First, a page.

The Fresh Loaf

News & Information for Amateur Bakers and Artisan Bread Enthusiasts

Carl's 1847

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flux's picture
flux

Carl's 1847

I had a really rough start trying to get wild yeast to colonize on everything from a bag of NoName All Purpose to grinding some wheat berries into a rough flour with a spice blender; I think I've tried every starter recipe out there including a few from books.  I couldn't figure out what I was doing wrong so I sent off a SASE and cleaned the fridge of my other experiments when "Carl" arrived. Stuffed far in the back neither regions of my refrigerator was a ziplock of rye starter that was forgotten about, so I decided to try and revive that at the same time (I don't know what recipe I used, but its a very stiff starter, more like dough than batter) as Carl. I now have two starters and a kitchen that smells really nice on baking days. Flavour otoh still eludes me and will be working on how to bring out the tang.

I used the Alaskan sourdough recipe over on the Carl Griffith pages and divided the dough into three loaves (two boules and a loaf of cinnamon bread). I think I over proofed the loaves just a wee bit, but it's a bit hard for me to tell because I normally jump the gun and under-proof.

This time the loaves popped and crackled as they cooled on the rack.

The mouse holes are intentional. I haven't been deflating my dough after the initial mixing and have instead opted to use stretch and folds and a very gentle hand. I'm not sure what it is about this style of slowed down making/proofing/baking, but it makes for a wonderful grilled, or toasted, crumb.

 

I just wanted to thank everyone here who, without realizing it, has allowed me to pull loaves like these out of my oven. I've learnt a lot from this site.

And, if you think there's room for improvement let me know I'd appreciate the tips.

Comments

isand66's picture
isand66

Nice bake.  Looks like you're getting the hang of it.

Ian

flux's picture
flux

Much better than some of my very first loaves which were sopping wet inside and weighed a ton. I just wish I could figure out how to make them taste ... hmm more of something. Carl tastes (and smells! Whoo!) like he went out and got sloshed at a distillery vs. my rye makes me want to pucker up from all the acetic acid, which is exactly what I want. I just haven't been able to figure out how to scale up the flavour ...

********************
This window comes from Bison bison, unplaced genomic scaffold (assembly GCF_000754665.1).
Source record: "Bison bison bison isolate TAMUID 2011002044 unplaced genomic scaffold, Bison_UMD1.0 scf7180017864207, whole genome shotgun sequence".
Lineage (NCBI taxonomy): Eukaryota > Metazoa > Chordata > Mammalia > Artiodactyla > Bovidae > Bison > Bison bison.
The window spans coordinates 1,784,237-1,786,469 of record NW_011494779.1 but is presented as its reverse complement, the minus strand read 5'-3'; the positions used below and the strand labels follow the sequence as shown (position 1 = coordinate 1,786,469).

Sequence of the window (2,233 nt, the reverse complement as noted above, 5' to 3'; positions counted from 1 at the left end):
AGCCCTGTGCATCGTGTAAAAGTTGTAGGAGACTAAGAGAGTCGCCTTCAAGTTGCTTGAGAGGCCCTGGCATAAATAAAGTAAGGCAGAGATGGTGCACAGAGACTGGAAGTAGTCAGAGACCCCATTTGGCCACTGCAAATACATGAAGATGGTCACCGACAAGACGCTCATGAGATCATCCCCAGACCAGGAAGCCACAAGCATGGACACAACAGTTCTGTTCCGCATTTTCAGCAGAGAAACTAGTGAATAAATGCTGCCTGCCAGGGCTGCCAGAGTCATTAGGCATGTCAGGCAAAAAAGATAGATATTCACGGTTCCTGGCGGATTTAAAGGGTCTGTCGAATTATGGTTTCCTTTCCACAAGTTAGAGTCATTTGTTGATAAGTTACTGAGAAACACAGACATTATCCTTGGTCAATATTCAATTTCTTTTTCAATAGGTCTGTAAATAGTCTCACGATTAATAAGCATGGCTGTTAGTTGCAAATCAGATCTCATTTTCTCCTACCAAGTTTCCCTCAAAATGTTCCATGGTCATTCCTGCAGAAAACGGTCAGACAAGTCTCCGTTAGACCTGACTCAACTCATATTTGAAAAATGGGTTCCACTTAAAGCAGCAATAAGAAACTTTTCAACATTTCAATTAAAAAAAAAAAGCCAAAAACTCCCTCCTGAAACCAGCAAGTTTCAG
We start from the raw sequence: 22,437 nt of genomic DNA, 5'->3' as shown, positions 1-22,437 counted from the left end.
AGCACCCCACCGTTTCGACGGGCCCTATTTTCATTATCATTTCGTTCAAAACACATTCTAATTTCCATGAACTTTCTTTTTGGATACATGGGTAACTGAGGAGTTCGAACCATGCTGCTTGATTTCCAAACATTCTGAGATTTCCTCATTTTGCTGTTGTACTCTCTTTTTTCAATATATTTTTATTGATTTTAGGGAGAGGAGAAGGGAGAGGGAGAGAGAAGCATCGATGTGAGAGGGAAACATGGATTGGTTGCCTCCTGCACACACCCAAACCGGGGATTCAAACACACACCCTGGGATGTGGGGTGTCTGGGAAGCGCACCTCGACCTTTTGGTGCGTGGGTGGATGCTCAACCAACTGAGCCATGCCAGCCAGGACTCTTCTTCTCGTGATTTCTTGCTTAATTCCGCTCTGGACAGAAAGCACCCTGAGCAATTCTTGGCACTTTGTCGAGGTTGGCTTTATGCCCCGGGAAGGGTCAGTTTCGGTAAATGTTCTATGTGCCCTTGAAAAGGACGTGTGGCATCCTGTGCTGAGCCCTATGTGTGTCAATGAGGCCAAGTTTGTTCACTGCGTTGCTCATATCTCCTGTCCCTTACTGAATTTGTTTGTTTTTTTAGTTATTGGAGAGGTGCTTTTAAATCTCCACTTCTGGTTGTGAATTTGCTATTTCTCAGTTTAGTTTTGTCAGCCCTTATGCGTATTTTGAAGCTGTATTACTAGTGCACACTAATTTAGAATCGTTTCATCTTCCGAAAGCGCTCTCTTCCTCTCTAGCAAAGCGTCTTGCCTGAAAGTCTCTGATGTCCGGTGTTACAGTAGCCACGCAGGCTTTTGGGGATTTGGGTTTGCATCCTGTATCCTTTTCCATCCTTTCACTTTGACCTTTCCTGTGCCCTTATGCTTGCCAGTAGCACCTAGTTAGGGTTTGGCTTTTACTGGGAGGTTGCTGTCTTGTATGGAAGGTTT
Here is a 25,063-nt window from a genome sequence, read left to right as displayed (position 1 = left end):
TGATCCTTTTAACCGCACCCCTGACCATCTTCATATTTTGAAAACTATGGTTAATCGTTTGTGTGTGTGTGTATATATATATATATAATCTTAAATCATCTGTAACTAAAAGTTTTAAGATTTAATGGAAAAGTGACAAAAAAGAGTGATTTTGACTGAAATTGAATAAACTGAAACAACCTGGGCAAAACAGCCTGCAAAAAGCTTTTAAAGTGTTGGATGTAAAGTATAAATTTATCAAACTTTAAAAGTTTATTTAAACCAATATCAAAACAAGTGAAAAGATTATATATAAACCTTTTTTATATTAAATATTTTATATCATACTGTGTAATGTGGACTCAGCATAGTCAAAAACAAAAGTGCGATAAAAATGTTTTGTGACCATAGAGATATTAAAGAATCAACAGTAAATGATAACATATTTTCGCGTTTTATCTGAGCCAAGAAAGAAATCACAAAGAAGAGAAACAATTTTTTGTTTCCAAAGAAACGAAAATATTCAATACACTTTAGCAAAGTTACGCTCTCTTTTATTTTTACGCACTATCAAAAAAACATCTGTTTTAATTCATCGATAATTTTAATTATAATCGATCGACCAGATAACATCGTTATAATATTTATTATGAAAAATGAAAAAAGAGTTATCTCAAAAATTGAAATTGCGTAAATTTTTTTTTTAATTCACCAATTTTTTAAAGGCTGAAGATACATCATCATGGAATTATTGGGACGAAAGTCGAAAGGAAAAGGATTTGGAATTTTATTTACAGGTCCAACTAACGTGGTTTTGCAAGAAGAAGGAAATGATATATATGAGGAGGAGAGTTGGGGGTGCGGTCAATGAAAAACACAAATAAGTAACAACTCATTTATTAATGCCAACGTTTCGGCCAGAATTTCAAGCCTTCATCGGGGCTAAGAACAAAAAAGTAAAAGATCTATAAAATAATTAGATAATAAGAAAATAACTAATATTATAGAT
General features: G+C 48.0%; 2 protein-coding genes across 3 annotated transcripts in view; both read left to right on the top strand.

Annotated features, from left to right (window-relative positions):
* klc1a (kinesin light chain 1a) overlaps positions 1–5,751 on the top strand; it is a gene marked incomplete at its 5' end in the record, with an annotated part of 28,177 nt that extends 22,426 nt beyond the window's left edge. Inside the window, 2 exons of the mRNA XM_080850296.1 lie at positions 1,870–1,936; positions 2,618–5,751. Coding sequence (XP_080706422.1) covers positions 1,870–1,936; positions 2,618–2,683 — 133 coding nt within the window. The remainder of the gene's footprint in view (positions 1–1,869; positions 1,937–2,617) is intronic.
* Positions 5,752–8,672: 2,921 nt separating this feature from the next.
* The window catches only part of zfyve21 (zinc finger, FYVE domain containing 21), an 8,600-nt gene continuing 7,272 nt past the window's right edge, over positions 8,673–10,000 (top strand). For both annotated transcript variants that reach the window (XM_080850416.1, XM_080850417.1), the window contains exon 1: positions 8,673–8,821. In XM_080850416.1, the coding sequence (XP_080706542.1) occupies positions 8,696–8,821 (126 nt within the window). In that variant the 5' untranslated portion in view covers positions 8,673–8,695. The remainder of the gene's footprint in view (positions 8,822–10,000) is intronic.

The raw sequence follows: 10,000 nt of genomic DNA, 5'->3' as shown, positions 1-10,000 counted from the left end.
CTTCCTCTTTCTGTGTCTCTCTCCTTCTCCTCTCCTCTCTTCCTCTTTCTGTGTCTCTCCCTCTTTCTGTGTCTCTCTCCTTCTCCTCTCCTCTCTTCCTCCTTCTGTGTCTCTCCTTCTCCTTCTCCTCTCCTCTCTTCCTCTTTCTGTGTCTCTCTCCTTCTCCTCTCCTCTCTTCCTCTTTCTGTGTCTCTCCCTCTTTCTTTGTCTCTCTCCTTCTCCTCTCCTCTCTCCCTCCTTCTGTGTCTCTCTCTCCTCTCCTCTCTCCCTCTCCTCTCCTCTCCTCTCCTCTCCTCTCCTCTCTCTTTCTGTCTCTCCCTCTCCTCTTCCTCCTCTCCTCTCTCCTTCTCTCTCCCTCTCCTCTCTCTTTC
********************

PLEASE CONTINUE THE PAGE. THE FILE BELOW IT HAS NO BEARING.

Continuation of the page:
I'm probably going to focus on rye because I want heafty loaves I can really sink my teeth into and it turns out I'm in luck for rye berries, there's a flour mill close by that sells various berries and other bread making goodies.

dabrownman's picture
dabrownman

really nice bread flux.  Just beautiful inside and out!

To get that rye sour, I retard my rye sour levain in the fridge after a 12 hour 3 stage build on the counter and then also retard the dough in the fridge for 18 hours or so after the S&F's and a 1 1/2 ferment undisturbed on the counter. Its a 3 day process but little real work for a nice SD tang.

You are getting there, no doubt about it - Bake on.

isand66's picture
isand66

You can do a search on Dave Snyder's blog or mine for the Greenstien Jewish Rye which uses a build similar to what DA is suggesting.  I take my AP white starter and convert it over to a rye starter using the 3 step building method.  If you already have a rye starter you can skip this step and go directly to "start" and build your final dough.

There are a ton of rye recipes from deli style which use a higher percentage of white flour, usually "All Clear" flour, as well as 100% rye breads and multi grain breads.  It is amazing how many different ways there is to make good bread.

Happy baking!

Ian

flux's picture
flux

Thanks dabrownman. I'll have to give that a try the next time. I'd like to spend some time fooling around with time/temperature because I'm not sure what I'm looking for exactly. I guess I'll know it when I taste it. I've tried a preferment in the fridge with the starter, all the water and rye flour (I'm using Roger's Dark Rye) for a day then the next add everything else as per a Breadtopia recipe. It made a good bread, but it wasn't sour. The next one I tried was the same recipe, but this time I let it preferment on the counter which brought out the tang. Alas, that beautiful bread above was a bit of a fluke because for this time the top of the loaf was burnt by the heating element.

Ian, I saw a recipe that calls for chickpea flour, in the thread someone mentioned Socca ... I still haven't made the bread because I'm now trying as many regional variations on chickpea crepe as I can find and happily stuffing my face.

So many breads to try, so little time!